Yesterday was Dan‘s birthday. He came over for a birthday meal, and then we surprised him with a lovely chocolate cake! I know that a curry isn’t particularly a special meal, but I thought that one made from scratch, along with naan bread, would be a nice effort for any occasion!
This curry was actually a really nice level of spiciness. I like a bit of heat, but I find that too much just overpowers and destroys the rest of the flavours in the dish. This was perfect. There was spice, but you could still taste the other flavours. However, the curry looked a little anaemic; so I improvised and added some turmeric to make it a deeper colour of yellow.
This was also a nice opportunity for me to make some naan bread! The original recipe stated that you should stick the naan with water to the pan, and then turn it upside down to expose the top of the bread to the flame to create those large blister-type bubbles on top. But I didn’t want to create a mess, and decided to play it safe. They came out more like pancakes…but they still looked quite nice and people always appreciate when you’ve gone to extra lengths. The dough however, was extremely sticky (which I believe is what naan bread dough is supposed to be like), so next time I’ll try it the way the original recipe stated.
We served this curry with a really nice salad; with olives, fresh strawberries and hard-boiled eggs. My mum makes such amazing and colourful salads. And this curry definitely thickens up the next day!
Well, I hope you enjoy making this beautiful and aromatic dish as much as I did! I absolutely love cooking for others, because for me it’s not only nice to see people enjoy and compliment something you’ve worked hard on, but it’s also a way to share time together and bond. Food is something that everyone has in common, which is most probably why going out for a meal is always something people find a socially fun thing to do.
Adapted from: Jamie’s Ministry of Food, pages 74 & 99
For the curry paste:
• 1 tbsp walnut oil
• ½ tsp cayenne pepper
• 1 tsp garam masala
• ½ tsp sea salt
• 1 tbsp tomato purée
• 5 tbsp desiccated coconut
• 2 tbsp ground almonds
• 2 tbsp dried coriander leaves
• 2 x cloves garlic
• ~20g fresh root ginger
• 1½ fresh green chillies
For the curry:
• 800g diced chicken (or chicken breasts, thighs or legs)
• ~40g fresh root ginger
• 2 x onions
• a large bunch of fresh coriander
• 1 tbsp olive oil
• 1 tsp butter
• 1 x drained can of chickpeas
• 1 x 400ml can of coconut milk
• curry paste (as made above)
• turmeric (optional)
• enough natural yoghurt for a large dollop each
• 1 x lemon
• enough rice for 6
For the curry paste:
Pop the cumin and mustard seeds into a frying pan, and put on high heat. Don’t add any oil, but leave the seeds on high heat until you can smell their wonderful aroma and you can hear them start to crack. Don’t leave it for any longer though, otherwise they’ll shoot out all over the place.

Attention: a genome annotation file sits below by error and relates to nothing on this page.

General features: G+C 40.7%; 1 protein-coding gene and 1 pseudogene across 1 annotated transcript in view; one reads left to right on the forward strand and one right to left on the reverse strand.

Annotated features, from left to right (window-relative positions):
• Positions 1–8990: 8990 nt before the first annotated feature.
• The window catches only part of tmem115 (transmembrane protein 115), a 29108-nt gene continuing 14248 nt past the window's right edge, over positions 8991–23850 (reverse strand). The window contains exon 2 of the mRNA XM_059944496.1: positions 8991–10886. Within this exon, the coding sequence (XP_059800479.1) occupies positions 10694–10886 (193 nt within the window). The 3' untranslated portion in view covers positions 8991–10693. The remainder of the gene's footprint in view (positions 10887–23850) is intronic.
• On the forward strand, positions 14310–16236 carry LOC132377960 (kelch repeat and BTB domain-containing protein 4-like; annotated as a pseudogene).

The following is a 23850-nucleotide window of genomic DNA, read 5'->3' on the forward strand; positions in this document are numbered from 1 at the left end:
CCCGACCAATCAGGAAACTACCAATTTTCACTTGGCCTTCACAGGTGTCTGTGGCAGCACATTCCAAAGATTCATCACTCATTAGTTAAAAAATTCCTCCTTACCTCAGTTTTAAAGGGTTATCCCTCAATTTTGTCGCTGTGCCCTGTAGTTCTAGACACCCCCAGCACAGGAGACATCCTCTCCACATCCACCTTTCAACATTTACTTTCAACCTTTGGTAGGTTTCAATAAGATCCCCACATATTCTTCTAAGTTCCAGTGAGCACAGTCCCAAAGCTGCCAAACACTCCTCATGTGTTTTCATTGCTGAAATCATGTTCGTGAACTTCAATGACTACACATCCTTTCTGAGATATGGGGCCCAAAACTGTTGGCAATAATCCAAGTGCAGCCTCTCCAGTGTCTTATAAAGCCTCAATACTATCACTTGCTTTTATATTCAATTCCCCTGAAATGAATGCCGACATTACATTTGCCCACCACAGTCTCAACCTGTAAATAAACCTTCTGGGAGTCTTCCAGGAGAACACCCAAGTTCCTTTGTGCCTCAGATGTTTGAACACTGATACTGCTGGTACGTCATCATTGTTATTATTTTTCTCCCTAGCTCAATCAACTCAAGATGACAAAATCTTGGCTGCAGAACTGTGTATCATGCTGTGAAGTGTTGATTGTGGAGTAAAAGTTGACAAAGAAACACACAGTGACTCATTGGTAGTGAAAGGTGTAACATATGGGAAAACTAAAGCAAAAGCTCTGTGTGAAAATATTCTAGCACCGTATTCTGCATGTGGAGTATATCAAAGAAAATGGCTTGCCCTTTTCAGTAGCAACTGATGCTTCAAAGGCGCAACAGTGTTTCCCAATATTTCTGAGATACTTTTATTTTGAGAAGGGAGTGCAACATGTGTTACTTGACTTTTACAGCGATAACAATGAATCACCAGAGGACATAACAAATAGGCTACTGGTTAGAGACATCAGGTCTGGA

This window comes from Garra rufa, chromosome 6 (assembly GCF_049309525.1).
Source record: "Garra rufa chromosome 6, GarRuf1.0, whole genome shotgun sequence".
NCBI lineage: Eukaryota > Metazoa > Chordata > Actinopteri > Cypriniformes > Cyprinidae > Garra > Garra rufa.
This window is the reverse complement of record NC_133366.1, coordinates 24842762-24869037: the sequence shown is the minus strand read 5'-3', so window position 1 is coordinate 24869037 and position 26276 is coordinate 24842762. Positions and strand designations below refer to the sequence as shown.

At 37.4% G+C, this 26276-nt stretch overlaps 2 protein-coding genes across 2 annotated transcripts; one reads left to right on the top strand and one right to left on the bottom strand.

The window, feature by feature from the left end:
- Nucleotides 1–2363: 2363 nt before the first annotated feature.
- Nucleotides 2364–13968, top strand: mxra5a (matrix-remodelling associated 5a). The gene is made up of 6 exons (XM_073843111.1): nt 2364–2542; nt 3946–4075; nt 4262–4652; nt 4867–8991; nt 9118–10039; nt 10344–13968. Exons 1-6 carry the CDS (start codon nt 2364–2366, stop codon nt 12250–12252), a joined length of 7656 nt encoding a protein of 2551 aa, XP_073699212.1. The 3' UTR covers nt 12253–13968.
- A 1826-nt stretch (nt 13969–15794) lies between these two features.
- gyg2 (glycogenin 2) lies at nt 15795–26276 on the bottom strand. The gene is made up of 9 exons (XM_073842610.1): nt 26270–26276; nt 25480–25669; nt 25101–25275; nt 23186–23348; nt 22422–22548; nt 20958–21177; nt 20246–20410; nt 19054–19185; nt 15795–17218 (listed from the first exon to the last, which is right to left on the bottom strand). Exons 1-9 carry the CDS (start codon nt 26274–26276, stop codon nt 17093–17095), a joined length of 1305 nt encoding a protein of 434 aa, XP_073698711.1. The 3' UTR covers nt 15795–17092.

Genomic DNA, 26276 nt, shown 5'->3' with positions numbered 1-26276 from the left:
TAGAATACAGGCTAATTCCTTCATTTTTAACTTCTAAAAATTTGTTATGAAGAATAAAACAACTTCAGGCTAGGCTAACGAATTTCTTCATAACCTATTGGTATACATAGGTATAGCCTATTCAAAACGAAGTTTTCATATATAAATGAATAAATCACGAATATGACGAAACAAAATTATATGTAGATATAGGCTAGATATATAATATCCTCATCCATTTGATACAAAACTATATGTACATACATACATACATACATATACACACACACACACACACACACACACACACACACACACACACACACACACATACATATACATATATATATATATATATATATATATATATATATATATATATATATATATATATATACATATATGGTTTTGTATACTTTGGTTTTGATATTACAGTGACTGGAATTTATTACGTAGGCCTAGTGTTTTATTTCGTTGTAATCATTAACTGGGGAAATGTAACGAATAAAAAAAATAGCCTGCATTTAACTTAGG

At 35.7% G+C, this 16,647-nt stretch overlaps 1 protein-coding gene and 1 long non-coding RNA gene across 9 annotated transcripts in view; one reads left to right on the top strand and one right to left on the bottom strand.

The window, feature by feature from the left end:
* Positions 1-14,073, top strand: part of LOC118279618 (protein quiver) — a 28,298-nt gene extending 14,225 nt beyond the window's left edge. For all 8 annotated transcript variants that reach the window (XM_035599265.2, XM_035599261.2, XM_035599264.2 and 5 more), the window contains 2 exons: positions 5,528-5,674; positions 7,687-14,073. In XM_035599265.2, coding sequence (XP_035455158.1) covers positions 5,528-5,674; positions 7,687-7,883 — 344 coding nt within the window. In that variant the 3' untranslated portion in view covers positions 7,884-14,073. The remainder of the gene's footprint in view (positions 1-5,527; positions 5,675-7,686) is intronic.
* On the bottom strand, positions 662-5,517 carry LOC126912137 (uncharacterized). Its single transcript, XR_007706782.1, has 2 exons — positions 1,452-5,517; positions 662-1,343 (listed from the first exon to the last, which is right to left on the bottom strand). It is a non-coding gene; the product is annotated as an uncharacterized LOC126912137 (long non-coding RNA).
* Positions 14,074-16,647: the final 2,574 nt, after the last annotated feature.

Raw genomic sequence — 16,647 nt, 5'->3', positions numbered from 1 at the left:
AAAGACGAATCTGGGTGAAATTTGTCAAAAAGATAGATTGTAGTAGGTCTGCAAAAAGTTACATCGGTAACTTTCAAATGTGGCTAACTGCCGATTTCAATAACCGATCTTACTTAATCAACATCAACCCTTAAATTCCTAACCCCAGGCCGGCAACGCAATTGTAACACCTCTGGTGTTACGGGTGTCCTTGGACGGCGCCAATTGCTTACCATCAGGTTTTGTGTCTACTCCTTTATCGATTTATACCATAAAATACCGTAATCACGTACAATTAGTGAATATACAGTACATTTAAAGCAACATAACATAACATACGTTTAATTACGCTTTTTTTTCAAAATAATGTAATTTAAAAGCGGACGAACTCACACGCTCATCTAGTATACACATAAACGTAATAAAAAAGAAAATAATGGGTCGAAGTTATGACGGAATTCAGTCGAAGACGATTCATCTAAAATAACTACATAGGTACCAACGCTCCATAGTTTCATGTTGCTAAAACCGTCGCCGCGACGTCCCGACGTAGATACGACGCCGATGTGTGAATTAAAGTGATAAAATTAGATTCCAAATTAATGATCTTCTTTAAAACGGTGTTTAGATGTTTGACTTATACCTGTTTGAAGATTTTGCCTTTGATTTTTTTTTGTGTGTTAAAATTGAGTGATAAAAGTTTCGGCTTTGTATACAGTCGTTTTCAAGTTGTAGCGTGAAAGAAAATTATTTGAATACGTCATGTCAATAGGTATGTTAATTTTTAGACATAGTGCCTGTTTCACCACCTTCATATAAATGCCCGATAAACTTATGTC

Finely peel and chop the ginger and garlic cloves. Not forgetting to cut the chilli, too. Pop that, along with the toasted seeds, into a small blender. Then add the rest of the ingredients to a blender, then whiz everything together until it’s a nicely ground paste.
For the curry:
Peel and finely cut the garlic along with the onions. Remove the leaves from the coriander and set aside for garnishing later, and finely chop the stalks.
Put a large casserole dish on high heat and throw in 1 tbsp olive oil. Add the chicken and brown it all over, then toss in the onions, ginger and coriander stalks. Add 1 tsp butter and cook until the onions are soft, but not browned.
Then, add the curry paste, the coconut milk and the drained chickpeas. Fill up half of the coconut milk tin with water and mix that into the curry, too. Bring the mix to the boil, and then leave to simmer for 45 minutes. If the curry looks a little pale, add some turmeric until you’re satisfied with it’s colour.
In the meantime, cook the rice! And when that’s all ready, serve with a fresh wedge of lemon, a dollop of yoghurt and a sprinkle of coriander leaves.
And for the naan…
Homemade Naan Bread (Pancake Style)
Adapted from: Rasa Malaysia
• 2 cups (330g) plain flour
• ¾ tsp baking powder
• ¾ tsp bicarbonate of soda
• 1 tsp sugar
• ¾ tsp salt
• ½ tsp olive oil
• ½ cup (150g) yoghurt
• ½ cup (125ml) warm milk
• butter for brushing
• coriander, lemon, garlic, coconut, black peppercorns (for the type of naan you want)
Sieve the flour into a large bowl, and add the baking powder, bicarbonate of soda, sugar and salt.
Form a well in the centre, and add the oil and half of the milk. Then mix together and add the rest of the milk slowly, until a dough is formed that’s slightly sticky to touch, but leaves an indent when you press it.
Knead the dough for 5-7 minutes, and then cover and keep in a warm place for 2 hours.
Separate your naan into six balls (it will be hard as the dough is sticky wet your hands to make it slightly easier).
Then, heat a non-stick pan on high, and use a brush to brush a little butter to thinly cover the surface.
Stretch out one of your naan balls into an oval, and place it in the skillet/wok. After it has cooked on the bottom, use a spatula to flip it over, and press down on the naan to make it thinner and to spread it out, so as much of the dough is cooked as possible. This is similar to the technique I used for making banana pancakes.
Continue to cook on both sides until they’re slightly brown and crispy.
Do this with the other 5 balls, and set aside to cool. Then, you can reheat in the oven at 200°C for 5-10 minutes (or under the grill for a few minutes) with a sprinkling of water when you’re ready to serve them with your curry!
Enjoy your meal.